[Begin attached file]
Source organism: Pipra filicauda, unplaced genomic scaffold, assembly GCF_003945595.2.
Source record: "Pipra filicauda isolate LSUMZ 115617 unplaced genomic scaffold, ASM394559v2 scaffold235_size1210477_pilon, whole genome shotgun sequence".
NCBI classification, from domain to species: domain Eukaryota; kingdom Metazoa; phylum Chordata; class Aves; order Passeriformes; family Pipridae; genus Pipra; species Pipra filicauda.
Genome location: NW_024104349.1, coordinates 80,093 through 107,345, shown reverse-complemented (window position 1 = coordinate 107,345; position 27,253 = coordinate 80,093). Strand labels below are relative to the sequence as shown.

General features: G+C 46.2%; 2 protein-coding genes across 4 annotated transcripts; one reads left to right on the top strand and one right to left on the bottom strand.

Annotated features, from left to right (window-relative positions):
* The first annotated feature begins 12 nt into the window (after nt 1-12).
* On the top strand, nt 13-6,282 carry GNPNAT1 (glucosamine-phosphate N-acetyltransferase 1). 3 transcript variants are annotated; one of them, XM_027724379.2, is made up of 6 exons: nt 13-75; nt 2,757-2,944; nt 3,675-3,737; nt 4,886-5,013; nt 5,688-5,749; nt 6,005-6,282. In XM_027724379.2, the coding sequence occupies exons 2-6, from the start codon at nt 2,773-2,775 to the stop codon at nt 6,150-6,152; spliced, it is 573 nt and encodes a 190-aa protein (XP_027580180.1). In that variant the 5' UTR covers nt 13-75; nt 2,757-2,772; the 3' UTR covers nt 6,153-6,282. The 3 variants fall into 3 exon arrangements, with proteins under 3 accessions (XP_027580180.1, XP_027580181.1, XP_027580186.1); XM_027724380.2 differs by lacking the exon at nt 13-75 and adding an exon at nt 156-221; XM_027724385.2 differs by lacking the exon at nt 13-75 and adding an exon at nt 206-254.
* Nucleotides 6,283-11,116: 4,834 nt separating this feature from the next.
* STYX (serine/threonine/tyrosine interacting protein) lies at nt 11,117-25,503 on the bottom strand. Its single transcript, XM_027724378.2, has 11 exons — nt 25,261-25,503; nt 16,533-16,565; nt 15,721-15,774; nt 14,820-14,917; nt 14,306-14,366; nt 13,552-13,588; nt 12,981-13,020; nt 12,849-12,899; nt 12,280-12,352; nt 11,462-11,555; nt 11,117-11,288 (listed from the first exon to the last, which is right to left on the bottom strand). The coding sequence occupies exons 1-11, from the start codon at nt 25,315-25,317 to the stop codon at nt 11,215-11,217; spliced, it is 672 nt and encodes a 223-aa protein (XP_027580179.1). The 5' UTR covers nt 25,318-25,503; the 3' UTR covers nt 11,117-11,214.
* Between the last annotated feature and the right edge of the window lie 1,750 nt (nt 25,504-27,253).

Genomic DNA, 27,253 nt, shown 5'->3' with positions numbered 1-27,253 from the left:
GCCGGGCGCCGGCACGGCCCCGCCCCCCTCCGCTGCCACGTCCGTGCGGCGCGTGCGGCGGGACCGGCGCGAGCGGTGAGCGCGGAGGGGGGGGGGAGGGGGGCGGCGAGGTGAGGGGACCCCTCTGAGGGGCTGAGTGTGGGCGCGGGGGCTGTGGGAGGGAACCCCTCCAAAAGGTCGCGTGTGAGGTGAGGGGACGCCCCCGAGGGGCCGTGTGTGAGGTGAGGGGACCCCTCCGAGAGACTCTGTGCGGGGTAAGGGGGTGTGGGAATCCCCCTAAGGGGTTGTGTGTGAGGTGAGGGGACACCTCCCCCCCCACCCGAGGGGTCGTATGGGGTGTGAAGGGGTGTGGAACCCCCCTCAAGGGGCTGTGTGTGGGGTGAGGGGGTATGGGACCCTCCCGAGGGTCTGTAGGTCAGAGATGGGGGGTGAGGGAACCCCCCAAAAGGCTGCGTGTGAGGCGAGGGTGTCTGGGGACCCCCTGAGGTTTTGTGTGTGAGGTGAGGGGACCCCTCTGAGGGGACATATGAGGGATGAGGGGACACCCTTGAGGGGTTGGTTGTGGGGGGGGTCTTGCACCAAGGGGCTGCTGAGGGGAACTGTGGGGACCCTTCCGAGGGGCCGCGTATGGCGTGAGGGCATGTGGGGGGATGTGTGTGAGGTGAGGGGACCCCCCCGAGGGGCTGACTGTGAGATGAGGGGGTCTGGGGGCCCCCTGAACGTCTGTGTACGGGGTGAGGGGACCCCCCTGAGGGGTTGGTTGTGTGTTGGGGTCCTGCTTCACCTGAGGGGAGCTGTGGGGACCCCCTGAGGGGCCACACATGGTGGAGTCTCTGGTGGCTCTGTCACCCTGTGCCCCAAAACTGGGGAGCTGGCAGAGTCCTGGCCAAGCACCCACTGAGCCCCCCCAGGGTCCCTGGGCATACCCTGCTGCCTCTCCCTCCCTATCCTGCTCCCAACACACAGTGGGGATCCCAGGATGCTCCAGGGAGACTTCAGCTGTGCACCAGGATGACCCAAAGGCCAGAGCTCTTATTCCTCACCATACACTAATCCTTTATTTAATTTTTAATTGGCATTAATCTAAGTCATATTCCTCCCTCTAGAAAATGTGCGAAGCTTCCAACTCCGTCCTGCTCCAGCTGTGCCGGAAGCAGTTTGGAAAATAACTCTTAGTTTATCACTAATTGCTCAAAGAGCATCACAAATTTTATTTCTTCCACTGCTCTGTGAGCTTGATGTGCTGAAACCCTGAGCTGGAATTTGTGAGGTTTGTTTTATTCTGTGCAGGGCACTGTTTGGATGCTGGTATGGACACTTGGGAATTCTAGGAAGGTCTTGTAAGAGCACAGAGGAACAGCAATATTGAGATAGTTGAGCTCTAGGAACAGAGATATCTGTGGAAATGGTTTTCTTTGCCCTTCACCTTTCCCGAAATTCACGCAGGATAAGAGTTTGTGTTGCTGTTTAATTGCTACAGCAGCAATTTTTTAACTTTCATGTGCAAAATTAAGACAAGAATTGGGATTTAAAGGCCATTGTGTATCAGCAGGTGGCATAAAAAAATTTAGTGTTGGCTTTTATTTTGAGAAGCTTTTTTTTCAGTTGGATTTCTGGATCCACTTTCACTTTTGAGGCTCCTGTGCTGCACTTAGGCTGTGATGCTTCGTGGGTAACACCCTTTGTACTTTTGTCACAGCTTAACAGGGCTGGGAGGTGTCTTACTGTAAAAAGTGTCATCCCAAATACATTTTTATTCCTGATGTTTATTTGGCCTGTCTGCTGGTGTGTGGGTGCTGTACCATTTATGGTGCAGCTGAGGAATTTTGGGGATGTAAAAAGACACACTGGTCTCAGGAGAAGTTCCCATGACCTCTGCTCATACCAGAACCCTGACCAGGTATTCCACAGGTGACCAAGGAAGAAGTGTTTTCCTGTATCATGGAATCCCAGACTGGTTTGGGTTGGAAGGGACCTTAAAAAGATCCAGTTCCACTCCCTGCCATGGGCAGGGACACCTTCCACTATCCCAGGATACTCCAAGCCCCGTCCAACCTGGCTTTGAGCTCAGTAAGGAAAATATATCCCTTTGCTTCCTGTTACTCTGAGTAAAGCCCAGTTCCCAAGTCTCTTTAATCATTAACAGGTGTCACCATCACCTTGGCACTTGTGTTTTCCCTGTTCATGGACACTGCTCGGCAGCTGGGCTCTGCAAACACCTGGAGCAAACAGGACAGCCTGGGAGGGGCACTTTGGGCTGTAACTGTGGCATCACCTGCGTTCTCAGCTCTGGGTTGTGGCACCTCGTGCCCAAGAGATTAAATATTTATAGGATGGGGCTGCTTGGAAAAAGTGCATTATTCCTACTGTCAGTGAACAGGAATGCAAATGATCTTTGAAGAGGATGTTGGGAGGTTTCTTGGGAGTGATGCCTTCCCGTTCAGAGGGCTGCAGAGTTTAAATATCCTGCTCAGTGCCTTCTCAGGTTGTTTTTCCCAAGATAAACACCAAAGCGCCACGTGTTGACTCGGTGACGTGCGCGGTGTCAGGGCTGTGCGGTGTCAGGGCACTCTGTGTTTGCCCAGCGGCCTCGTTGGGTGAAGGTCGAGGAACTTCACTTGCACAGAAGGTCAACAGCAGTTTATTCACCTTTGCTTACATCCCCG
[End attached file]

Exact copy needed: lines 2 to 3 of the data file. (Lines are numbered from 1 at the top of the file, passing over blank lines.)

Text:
Source record: "Pipra filicauda isolate LSUMZ 115617 unplaced genomic scaffold, ASM394559v2 scaffold235_size1210477_pilon, whole genome shotgun sequence".
NCBI classification, from domain to species: domain Eukaryota; kingdom Metazoa; phylum Chordata; class Aves; order Passeriformes; family Pipridae; genus Pipra; species Pipra filicauda.